If I ask someone in the “real world” to help me, they look at me and shake their heads and say, “You do know your character isn’t a real person, right?” And I say, “Yes, yes yes! I know!” (while inside knowing they are very real in many ways). And then they say, “So what difference does it make?” And I ask them if they would drive a VW Beetle and they say, “Hell no! That’s too ugly or old or small or foreign or etc etc,” and then I can say, “See? For some reason the type of car someone drives says something about them.”
Now the point of this is that when I am at a writer’s event, no one looks at me weird when I ask such a question, certainly none of them say, “You do know your character isn’t a real person, right?” They help me figure it out the answer my question without blinking, just like I might help them figure out what color their character might wear or sexual position they might prefer or religious path they might follow.”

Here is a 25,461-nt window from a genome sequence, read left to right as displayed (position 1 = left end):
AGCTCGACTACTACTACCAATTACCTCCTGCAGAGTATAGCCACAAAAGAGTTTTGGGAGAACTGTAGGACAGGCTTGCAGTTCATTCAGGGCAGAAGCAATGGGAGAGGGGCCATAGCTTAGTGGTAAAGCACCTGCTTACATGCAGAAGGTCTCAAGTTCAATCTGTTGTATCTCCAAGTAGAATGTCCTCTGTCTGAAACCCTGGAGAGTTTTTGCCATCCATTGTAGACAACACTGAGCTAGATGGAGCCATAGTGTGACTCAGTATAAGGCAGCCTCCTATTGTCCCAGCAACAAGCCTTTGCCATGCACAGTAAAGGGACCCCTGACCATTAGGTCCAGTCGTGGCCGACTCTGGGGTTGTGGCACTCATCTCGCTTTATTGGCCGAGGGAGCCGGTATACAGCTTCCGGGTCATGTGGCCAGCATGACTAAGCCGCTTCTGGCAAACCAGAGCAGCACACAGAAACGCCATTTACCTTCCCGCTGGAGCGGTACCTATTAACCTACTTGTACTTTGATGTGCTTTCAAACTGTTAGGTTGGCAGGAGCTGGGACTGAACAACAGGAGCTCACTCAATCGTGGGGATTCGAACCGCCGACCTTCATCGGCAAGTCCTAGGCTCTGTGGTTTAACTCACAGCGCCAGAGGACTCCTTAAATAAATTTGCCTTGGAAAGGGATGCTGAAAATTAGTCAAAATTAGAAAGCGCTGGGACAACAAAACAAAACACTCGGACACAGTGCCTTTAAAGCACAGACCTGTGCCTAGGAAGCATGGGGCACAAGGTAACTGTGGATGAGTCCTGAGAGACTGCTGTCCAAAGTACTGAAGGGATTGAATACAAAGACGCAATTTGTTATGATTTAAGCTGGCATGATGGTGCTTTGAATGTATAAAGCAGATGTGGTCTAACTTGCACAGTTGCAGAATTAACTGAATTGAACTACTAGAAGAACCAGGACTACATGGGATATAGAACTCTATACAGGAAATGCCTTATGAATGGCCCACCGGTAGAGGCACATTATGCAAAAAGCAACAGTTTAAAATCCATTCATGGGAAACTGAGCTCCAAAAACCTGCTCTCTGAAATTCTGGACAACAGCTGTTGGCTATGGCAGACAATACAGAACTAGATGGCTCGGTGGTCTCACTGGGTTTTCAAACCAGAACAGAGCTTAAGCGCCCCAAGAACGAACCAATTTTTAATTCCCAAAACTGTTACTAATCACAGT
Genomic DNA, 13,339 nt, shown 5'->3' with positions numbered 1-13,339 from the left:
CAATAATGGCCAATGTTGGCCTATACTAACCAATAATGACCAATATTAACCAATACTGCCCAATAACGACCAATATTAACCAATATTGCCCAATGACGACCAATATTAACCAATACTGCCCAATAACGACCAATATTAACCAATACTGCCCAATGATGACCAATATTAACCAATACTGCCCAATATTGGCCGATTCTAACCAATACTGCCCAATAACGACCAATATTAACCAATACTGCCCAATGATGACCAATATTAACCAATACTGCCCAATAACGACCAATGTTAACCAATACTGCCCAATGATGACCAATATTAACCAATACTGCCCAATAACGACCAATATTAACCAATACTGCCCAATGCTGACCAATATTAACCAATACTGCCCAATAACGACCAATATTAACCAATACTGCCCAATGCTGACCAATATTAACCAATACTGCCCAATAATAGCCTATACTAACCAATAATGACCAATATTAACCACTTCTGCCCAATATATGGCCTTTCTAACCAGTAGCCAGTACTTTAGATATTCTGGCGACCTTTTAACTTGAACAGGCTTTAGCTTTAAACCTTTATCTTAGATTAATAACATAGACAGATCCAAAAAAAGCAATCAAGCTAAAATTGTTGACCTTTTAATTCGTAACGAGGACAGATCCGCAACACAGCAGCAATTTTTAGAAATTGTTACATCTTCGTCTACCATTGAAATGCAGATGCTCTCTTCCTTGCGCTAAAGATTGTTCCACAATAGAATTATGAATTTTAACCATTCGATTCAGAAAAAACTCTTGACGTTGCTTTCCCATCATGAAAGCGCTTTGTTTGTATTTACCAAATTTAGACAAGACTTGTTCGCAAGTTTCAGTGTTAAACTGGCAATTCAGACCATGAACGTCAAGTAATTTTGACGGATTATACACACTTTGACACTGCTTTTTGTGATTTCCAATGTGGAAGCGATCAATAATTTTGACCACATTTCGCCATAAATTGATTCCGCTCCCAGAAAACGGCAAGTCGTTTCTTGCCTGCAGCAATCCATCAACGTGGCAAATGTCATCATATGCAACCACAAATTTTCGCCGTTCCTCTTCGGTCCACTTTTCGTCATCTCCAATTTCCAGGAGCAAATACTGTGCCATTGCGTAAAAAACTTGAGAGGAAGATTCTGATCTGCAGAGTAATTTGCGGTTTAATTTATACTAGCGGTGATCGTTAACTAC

All this is wonderful when it comes to being with my tribe. Hey, it’s also about only place I would dress up as a flapper at a Miss Fisher’s Murder Mysteries cocktail party!
But here is what hit me this past year. And it hit me huge!
Andrew Gray did a class on time management and how to make sure that you get your writing in with everything else you have to do in your life like family responsibilities, sleeping, etc. Now this was the second time I had heard him speak on the subject. The first time I wasn’t ready to hear what Mr. Writes-sixteen-novels-a-year had to say. It sounded like crap to me the first time he said that as a writer you have to figure out how to find time and set a daily word count goal and make sure you make that daily goal a priority.